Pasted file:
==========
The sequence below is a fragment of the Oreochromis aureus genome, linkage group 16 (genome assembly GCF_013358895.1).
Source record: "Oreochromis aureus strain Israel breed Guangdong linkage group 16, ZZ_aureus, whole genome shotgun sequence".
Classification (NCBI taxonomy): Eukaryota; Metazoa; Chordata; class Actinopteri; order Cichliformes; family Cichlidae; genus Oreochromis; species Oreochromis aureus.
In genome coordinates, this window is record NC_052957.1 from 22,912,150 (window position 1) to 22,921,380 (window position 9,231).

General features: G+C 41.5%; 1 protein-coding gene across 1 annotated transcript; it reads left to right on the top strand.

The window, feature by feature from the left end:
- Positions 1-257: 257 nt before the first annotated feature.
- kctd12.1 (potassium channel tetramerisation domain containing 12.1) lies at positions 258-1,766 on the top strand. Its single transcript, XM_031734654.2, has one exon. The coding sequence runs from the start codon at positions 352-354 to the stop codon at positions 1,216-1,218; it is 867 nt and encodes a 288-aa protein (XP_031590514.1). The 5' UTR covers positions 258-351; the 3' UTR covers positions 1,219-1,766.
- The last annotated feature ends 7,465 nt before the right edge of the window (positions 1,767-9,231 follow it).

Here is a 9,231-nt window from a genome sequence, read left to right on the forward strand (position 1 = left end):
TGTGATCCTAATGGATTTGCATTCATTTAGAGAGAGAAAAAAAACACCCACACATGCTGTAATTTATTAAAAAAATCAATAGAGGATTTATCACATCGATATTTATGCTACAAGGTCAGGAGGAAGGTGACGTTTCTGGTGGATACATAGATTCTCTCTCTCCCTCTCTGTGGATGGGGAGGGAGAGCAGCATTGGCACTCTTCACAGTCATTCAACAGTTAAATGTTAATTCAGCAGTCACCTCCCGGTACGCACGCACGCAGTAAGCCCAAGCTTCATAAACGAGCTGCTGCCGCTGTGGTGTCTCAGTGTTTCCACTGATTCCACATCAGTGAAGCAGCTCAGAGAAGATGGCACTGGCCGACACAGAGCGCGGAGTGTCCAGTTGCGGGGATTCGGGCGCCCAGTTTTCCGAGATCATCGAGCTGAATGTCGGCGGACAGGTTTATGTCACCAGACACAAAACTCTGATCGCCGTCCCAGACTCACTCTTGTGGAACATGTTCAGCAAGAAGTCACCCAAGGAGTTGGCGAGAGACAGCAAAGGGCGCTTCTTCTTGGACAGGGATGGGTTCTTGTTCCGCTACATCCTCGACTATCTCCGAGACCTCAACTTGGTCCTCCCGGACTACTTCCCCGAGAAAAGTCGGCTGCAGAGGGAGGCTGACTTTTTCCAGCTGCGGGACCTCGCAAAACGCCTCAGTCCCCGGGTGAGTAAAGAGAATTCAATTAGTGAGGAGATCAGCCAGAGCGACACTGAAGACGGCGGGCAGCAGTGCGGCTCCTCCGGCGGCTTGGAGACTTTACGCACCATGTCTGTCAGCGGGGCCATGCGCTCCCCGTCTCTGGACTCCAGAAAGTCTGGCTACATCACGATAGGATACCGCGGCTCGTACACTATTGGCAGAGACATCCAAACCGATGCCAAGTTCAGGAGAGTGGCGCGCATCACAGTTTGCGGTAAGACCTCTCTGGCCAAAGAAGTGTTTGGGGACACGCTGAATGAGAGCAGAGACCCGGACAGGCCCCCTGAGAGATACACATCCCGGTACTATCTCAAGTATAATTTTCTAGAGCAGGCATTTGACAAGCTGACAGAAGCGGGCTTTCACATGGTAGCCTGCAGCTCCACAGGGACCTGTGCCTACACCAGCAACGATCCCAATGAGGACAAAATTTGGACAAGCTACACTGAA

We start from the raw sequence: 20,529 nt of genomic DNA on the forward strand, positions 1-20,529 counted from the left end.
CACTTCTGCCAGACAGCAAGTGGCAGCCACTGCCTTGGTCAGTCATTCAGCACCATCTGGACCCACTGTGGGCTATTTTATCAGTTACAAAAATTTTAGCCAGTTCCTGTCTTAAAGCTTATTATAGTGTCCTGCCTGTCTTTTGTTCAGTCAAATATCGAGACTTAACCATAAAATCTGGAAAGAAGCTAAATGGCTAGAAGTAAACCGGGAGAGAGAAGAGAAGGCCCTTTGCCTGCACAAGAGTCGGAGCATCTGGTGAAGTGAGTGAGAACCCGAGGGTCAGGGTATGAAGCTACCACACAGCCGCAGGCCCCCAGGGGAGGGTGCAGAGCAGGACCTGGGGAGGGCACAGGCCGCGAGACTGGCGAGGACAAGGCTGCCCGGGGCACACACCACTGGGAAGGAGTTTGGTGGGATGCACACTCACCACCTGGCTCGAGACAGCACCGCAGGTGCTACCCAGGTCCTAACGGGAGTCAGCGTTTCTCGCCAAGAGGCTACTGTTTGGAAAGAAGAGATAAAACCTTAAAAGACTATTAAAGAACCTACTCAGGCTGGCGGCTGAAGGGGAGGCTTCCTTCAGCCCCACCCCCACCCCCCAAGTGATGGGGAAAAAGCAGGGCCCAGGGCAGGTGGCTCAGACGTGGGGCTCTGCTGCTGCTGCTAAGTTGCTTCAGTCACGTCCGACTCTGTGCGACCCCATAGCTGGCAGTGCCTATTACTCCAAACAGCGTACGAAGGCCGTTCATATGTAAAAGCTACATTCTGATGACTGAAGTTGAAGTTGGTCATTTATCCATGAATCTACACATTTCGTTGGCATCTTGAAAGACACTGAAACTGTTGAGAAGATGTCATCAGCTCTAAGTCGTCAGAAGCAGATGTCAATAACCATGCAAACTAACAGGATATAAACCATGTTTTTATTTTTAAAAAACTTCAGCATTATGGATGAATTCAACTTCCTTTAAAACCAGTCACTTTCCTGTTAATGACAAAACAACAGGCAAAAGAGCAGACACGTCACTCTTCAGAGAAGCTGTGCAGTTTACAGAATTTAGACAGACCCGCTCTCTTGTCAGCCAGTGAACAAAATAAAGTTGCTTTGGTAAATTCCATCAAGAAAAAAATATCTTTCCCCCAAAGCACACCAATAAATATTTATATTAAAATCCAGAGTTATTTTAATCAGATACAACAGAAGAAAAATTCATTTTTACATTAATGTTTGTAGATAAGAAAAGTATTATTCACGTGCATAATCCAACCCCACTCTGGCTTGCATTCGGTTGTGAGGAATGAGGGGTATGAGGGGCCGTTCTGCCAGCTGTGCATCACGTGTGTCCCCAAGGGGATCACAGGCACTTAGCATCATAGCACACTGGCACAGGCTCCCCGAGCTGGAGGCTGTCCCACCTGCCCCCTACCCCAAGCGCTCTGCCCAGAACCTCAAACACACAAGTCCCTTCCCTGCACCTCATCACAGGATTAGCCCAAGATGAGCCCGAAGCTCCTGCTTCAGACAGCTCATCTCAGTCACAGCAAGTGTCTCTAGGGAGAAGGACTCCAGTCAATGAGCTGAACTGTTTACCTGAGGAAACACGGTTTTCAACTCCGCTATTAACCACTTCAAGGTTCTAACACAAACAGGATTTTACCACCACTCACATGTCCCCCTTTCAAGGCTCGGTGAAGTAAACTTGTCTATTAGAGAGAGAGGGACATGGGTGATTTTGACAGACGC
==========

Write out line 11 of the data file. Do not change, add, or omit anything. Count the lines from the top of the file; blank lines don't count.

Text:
TGTGATCCTAATGGATTTGCATTCATTTAGAGAGAGAAAAAAAACACCCACACATGCTGTAATTTATTAAAAAAATCAATAGAGGATTTATCACATCGATATTTATGCTACAAGGTCAGGAGGAAGGTGACGTTTCTGGTGGATACATAGATTCTCTCTCTCCCTCTCTGTGGATGGGGAGGGAGAGCAGCATTGGCACTCTTCACAGTCATTCAACAGTTAAATGTTAATTCAGCAGTCACCTCCCGGTACGCACGCACGCAGTAAGCCCAAGCTTCATAAACGAGCTGCTGCCGCTGTGGTGTCTCAGTGTTTCCACTGATTCCACATCAGTGAAGCAGCTCAGAGAAGATGGCACTGGCCGACACAGAGCGCGGAGTGTCCAGTTGCGGGGATTCGGGCGCCCAGTTTTCCGAGATCATCGAGCTGAATGTCGGCGGACAGGTTTATGTCACCAGACACAAAACTCTGATCGCCGTCCCAGACTCACTCTTGTGGAACATGTTCAGCAAGAAGTCACCCAAGGAGTTGGCGAGAGACAGCAAAGGGCGCTTCTTCTTGGACAGGGATGGGTTCTTGTTCCGCTACATCCTCGACTATCTCCGAGACCTCAACTTGGTCCTCCCGGACTACTTCCCCGAGAAAAGTCGGCTGCAGAGGGAGGCTGACTTTTTCCAGCTGCGGGACCTCGCAAAACGCCTCAGTCCCCGGGTGAGTAAAGAGAATTCAATTAGTGAGGAGATCAGCCAGAGCGACACTGAAGACGGCGGGCAGCAGTGCGGCTCCTCCGGCGGCTTGGAGACTTTACGCACCATGTCTGTCAGCGGGGCCATGCGCTCCCCGTCTCTGGACTCCAGAAAGTCTGGCTACATCACGATAGGATACCGCGGCTCGTACACTATTGGCAGAGACATCCAAACCGATGCCAAGTTCAGGAGAGTGGCGCGCATCACAGTTTGCGGTAAGACCTCTCTGGCCAAAGAAGTGTTTGGGGACACGCTGAATGAGAGCAGAGACCCGGACAGGCCCCCTGAGAGATACACATCCCGGTACTATCTCAAGTATAATTTTCTAGAGCAGGCATTTGACAAGCTGACAGAAGCGGGCTTTCACATGGTAGCCTGCAGCTCCACAGGGACCTGTGCCTACACCAGCAACGATCCCAATGAGGACAAAATTTGGACAAGCTACACTGAA